For each chore a kid completes, Busy Kid transfers money from their parents’ checking account into their own account. There, kids can manage it through three different options: save, share or spend.

NEW YORK — “I have to wipe down bathroom cabinets, clean the toilets. Feed Tofu.”

Like most kids, Sterling used to complain about the chore list but he’s changed his tune since his work began showing up on his phone attached to an account all in his name.

“I was like yes!”Like this is my own bank and I can access it myself without my mom having to give it to me instead,” he said.

While the debate rages on about whether screen time is good or bad for kids, we can at least compromise by giving them apps that might teach them a thing or two, right?

While allowance has long been a tool parent have used for teaching kids the value of hard work and money management, tossing your kid a weekly five- or ten-dollar bill leaves out a lot of modern financial education. Good thing there’s an app for that.

Teaching financial literacy to kids is more than just piggy banks and cash allowance for chores. Learning to save and spend has become more difficult in this time of plastic money.

“No one carries cash,” Dawn McCord, a mother of three told CBS11 “And, it is really inconvenient paying cash for chores and looking for change etc.”

Raising a financially literate child doesn’t have to be difficult. In a world of credit cards, online banking, tax codes, investments and retirement plans, keeping up with money can be tough for adults, and even more so for kids. So, for the many parents who want to teach their kid economic ideas and prepare them for their financial futures, where the heck is the starting point?

A majority of millennials treat their retirement accounts like a piggybank. According to ETrade, more than a third of millennials make withdrawals from their 401(k) plans – and they use the money for a purchase, vacation or other personal expense.

Wouldn’t it be nice to not have to nag kids to do their chores? For some parents, that day may have just gotten a little closer.

Eleven-year-old Mia Han takes out the trash. She’s fairly honest about how she feels about it. “It’s not the funnest thing in the world, but I’ll do it if I have to,” said the Mountain View sixth-grader.

Big brother Nicholas pretty much felt the same way. Then his parents told him about BusyKid.

Gregg Murset has six children. From Murset’s perspective, it made “cents” to teach his children how to make money at a young age.

“They learned early that they had to do chores to earn money to buy the things they wanted,” said Murset. “They had to mow the lawn, feed the dog, and perform other chores. By aligning their chores with incentives, I was able to motivate them easily. But I had to stick with it.”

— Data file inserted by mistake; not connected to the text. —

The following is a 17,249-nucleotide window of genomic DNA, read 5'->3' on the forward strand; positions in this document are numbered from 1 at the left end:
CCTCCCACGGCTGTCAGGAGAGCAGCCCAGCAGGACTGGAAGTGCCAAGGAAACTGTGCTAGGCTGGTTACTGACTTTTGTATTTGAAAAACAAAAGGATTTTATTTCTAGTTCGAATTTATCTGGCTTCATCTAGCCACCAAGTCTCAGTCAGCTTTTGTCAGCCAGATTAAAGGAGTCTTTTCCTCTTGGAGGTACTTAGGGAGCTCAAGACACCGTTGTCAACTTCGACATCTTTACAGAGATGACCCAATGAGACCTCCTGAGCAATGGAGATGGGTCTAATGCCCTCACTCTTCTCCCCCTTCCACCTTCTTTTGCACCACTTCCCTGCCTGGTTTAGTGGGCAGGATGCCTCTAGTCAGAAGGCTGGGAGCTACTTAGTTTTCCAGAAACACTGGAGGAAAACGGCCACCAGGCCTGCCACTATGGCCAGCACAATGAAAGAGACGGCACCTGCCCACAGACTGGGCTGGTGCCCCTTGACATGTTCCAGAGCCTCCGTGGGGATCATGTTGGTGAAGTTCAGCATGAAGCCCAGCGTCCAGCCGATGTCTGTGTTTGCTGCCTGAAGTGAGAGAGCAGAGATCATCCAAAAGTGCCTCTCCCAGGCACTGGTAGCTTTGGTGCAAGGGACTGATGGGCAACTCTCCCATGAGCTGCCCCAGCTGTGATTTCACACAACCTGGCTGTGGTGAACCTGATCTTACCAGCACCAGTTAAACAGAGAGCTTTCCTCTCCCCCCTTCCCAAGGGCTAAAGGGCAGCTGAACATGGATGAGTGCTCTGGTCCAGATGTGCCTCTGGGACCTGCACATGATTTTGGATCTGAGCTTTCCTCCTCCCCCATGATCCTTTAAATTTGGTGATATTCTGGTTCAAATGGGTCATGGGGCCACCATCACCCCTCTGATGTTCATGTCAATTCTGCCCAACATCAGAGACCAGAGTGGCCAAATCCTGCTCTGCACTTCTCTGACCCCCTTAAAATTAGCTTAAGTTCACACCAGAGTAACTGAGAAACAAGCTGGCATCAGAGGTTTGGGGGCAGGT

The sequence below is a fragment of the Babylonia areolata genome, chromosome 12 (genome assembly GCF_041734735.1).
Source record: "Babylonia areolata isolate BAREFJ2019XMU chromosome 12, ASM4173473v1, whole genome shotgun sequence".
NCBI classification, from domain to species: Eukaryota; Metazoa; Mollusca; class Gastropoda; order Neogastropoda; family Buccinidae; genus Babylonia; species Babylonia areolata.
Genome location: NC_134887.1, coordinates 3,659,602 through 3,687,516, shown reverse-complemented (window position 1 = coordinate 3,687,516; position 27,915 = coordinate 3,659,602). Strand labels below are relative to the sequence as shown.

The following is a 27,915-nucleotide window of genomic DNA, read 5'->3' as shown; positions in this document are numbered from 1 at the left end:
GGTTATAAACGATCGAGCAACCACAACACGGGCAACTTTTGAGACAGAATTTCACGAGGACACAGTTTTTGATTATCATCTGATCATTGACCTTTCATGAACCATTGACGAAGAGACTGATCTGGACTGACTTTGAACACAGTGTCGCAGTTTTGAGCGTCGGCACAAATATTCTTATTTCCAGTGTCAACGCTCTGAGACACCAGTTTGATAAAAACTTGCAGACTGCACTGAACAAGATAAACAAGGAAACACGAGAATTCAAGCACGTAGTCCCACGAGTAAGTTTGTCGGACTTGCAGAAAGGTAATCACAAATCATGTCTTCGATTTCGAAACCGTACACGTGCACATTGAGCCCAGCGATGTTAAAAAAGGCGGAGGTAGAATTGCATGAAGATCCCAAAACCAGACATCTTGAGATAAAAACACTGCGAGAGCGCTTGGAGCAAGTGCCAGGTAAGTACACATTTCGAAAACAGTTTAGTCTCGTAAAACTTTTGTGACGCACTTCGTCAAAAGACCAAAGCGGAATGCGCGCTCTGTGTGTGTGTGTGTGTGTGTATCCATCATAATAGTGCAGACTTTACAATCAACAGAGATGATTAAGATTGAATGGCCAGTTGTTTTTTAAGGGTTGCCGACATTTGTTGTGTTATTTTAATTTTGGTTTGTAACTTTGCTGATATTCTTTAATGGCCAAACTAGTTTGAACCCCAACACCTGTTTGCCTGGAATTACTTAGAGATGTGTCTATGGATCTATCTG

The Tech Tribune staff has compiled the very best tech startups in Phoenix, Arizona. In doing our research, we considered several factors including but not limited to:

  • Revenue potential
  • Leadership team
  • Brand/product traction
  • Competitive landscape

Are you having a hard time getting your kids to do chores? There’s an app for that! A dad of six created the app called “Busy Kid.” He says he came up with the idea to motivate his kids to clean and to teach them how to be responsible with the money they’ve earned.

Before girls even get a chance to move into the working world, where they will earn 79 cents for every $1 men earn (and less if she’s a woman of color), they’re already being stiffed by their parents.

Data analyzed by BusyKid.com found that parents pay boys twice as much for doing chores per week.

Boys take home an average weekly allowance of $13.80 for their chores.

Girls? Just $6.71.

Companies have taken a lot of heat about the gender pay gap, which results in women making just 82 cents for each dollar a man earns. But mom and dad play a role as well, according to a new study indicating the pay gap starts at home.

Parents pay their boys more than twice as much allowance as they give their girls. That’s a finding from an analysis of millions of transactions conducted by 10,000 families on the online allowance platform BusyKid. The pay gap is present, though not as dramatic, even when parents pay their kids “bonuses,” said BusyKid Chief Executive Gregg Murset.

Are you having a hard time getting your kids to do chores? There’s an app for that! A dad of six created the app called “Busy Kid.” He says he came up with the idea to motivate his kids to clean and to teach them how to be responsible with the money they’ve earned.

Making good decisions is no small feat, especially for little ones who tend to fall more on the impulsive side (every kid). It’s up to us parents to guide them in the right direction. To help you out, we’ve gathered practical tips for letting go at the right time, and small ways you can help your kids assert their independence in order to become confident people ready to tackle the world.

More than 80% of survey respondents who pay an allowance say they want to teach their child the value of money and financial responsibility.

1 in 3 young Americans (Millennials) lives with a parent or parents. Of those, 1 in 4 does not work or go to school.

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Subscribe to BusyKid today and soon after you’ll begin to see changes in how your kids think about and use money. They will also feel motivated to grow their balances, explore out app features and help make your life easier at home.